Your favorite desert creature is making its way to the dairy case.
California-based Desert Farms has launched what it calls the first commercially available line of camel milk products, including raw and pasteurized camel milks and a raw camel milk kefir (a fermented drink).
The company is touting the health benefits of camel milk, saying it provides "more absorbable calcium than available in other milks" and it "may enhance diabetic wound healing," among other benefits. But it's also saying camel milk is simply a milk for our times — "richer, more filling, more easily digested, and more satisfying than cow, goat or dairy milk."
And the pitch is apparently working: The product line is already being featured in more than 40 Whole Foods stores throughout California and is starting to be distributed elsewhere. And that's in spite of the fact it doesn't come cheap — a pint of Desert Farms camel milk runs $18.
"It's the closest milk to a human mother's milk…People are willing to pay a premium," says Walid Abdul-Wahab, the entrepreneur behind Desert Farms.
In many ways, Abdul-Wahab's company is simply capitalizing on a trend that's already been building. For starters, camel milk has long been popular in the Middle East and other parts of the world (think places where the land is too dry to support cattle farming). More recently, the milk has spread to the United States, particularly via Amish farmers who tend to small camel herds and sell the milk through cooperatives. (Abdul-Wahab sources his milk from such farmers.)
But Abdul-Wahab isn't the only entrepreneur who sees the potential of these hump-backed animals. Another major player is Frank King, a chiropractor and founder and president of King Bio, a North Carolina company that specializes in homeopathic medicines and other natural products. After successfully marketing bison meat as a leaner alternative to traditional beef, King is now looking to camels (he's got a herd of 23) and the milk they provide. He also talks of its healing properties, pointing to research that has shown the milk can help those with conditions ranging from autism to hepatitis.
"It's the next superfood," says King.
And it's a tasty one, too, he says. Like other camel milk connoisseurs, he describes it as having a slightly saltier taste than cow milk. "As well as a hint of vanilla," he says. (In a MarketWatch taste test of the Desert Farms milk, the saltiness was definitely there. "It tastes like someone left a pretzel in a glass of regular milk," one colleague said. But the vanilla? Not so much.)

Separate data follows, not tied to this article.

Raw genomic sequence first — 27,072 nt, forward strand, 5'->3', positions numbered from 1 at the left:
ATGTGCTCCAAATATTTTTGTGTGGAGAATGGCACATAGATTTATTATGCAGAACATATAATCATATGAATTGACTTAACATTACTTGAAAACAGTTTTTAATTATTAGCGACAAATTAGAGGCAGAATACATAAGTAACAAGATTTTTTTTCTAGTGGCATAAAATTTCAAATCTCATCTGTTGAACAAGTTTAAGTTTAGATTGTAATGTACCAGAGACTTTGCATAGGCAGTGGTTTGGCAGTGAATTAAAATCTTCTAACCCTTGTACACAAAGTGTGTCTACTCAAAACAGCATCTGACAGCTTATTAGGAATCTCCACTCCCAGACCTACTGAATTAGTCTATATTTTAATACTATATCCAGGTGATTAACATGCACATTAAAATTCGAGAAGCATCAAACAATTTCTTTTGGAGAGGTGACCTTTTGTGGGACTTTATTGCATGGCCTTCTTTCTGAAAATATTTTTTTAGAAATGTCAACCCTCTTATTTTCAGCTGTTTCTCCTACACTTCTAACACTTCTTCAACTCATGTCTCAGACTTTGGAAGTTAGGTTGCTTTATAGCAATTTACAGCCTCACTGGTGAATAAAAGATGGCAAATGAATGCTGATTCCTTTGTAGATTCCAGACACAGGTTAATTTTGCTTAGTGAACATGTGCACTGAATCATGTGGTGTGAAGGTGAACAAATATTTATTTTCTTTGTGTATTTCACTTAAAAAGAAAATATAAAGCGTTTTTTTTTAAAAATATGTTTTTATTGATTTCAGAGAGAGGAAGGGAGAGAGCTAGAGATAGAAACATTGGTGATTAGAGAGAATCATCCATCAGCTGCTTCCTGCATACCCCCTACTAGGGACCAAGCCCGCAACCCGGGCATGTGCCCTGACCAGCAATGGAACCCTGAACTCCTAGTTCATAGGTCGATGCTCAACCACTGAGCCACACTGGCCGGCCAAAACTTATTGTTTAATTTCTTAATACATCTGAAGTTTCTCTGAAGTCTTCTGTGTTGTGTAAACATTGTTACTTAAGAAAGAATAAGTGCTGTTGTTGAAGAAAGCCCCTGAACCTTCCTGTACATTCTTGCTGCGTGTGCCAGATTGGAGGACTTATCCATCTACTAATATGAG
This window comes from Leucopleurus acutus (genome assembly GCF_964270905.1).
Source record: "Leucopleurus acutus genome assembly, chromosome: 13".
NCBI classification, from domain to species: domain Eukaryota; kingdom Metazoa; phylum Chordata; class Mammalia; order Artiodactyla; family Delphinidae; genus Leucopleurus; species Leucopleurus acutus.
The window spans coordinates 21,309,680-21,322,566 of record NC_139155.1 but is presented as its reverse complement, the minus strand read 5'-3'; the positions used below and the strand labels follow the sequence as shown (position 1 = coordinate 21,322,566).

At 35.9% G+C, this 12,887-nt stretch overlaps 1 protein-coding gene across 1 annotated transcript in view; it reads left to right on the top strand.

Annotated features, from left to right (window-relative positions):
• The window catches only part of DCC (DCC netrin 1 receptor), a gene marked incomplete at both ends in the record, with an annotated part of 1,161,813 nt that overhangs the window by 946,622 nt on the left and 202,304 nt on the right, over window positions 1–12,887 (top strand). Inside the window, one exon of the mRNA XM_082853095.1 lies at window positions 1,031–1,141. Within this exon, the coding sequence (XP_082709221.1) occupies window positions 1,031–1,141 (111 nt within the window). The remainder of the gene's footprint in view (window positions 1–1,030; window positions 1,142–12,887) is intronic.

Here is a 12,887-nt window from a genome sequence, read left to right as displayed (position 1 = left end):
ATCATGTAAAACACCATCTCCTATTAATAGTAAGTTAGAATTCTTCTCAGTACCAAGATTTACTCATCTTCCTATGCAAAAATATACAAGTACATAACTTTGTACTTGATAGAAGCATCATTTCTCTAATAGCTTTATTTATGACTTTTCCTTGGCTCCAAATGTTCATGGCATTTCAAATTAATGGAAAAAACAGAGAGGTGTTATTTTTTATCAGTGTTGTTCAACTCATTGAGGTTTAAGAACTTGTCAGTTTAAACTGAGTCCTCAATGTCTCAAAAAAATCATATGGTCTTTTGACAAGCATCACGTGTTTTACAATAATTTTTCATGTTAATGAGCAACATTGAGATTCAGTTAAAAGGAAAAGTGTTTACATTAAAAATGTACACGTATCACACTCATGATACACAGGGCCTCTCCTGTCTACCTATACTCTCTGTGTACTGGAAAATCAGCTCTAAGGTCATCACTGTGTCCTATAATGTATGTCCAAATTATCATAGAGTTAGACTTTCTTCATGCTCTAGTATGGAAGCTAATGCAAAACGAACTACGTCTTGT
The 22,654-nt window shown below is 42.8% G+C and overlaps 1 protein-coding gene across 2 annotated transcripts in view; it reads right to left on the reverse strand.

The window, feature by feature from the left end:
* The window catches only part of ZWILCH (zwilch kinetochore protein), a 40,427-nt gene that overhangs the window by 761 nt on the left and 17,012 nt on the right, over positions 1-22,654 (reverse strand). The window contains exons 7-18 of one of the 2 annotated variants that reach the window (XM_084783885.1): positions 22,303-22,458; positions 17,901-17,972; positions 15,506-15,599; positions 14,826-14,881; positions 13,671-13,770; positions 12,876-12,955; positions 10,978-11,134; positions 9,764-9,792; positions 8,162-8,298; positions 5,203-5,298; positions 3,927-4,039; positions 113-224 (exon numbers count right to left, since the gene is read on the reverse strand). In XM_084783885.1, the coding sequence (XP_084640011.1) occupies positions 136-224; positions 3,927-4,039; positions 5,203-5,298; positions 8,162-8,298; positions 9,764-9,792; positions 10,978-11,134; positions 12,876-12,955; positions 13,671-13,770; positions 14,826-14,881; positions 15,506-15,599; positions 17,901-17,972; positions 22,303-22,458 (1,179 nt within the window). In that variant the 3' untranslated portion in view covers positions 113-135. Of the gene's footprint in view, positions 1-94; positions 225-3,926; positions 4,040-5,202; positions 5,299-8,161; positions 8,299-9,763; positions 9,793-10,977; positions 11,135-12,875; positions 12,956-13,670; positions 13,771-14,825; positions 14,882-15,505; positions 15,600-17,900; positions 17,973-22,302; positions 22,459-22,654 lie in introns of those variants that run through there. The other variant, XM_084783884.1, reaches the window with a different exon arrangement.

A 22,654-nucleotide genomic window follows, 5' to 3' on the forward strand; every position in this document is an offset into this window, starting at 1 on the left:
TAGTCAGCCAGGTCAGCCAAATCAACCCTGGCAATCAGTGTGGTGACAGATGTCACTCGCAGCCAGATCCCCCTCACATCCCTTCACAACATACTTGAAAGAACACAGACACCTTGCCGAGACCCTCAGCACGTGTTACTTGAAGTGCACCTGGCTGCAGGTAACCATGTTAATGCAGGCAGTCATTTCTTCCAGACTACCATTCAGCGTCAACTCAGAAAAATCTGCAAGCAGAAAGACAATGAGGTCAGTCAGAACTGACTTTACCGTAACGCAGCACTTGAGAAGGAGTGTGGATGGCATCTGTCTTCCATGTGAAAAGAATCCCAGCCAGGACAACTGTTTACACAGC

While King says he's motivated to promote camel milk because of its health benefits, there's clearly money to be made. Alternatives to cow milk — soy, almond, etc. — have become considerably more popular in recent years, with sales climbing by 30% since 2011 to $3 billion, according to Mintel, a market researcher. Meanwhile, even with all those "Got milk?" ads, consumption of cow milk (and cream) has been on a steady decline for the past few decades — from a per-capita consumption of 273.8 pounds in 1970 to 198.8 in 2012, according to the USDA. The main reasons for the decline? The USDA says "competition from other beverages — especially carbonated soft drinks, fruit juices, and bottled water — is likely contributing to the changes."
But the camel milk industry — if it can be called that just yet — likes to position camel milk as a truer alternative. "Milk comes from mammals. It doesn't come from fruits or vegetables or nuts," says Abdul-Wahab. And while pricing might be a turnoff to some consumers, Abdul-Wahab and others note costs could come a bit down as America's camel population — currently, a mere 5,000 — rises over time.
Plus, camel milk may have another factor in its favor — namely, the novelty aspect. "Camels are just so darn exotic," says Louise Kramer, a spokesperson for the Specialty Food Association, a trade group that represents the $88 billion gourmet products industry.
Still, some say they're not likely to jump on the camel milk bandwagon (er, caravan) — partly because of cost and partly because they've grown somewhat suspect of the gourmet and superfood trends.
In that regard, Brian J. O'Connor, a personal finance expert who's written about how to save on groceries in his "$1,000 Challenge" book, says that when he heads to the supermarket, he's simply looking for garden-variety cow milk, not some pricey, nouveau alternative like camel milk.
Besides, he says jokingly, "I hear gerbil milk is the real deal these days."
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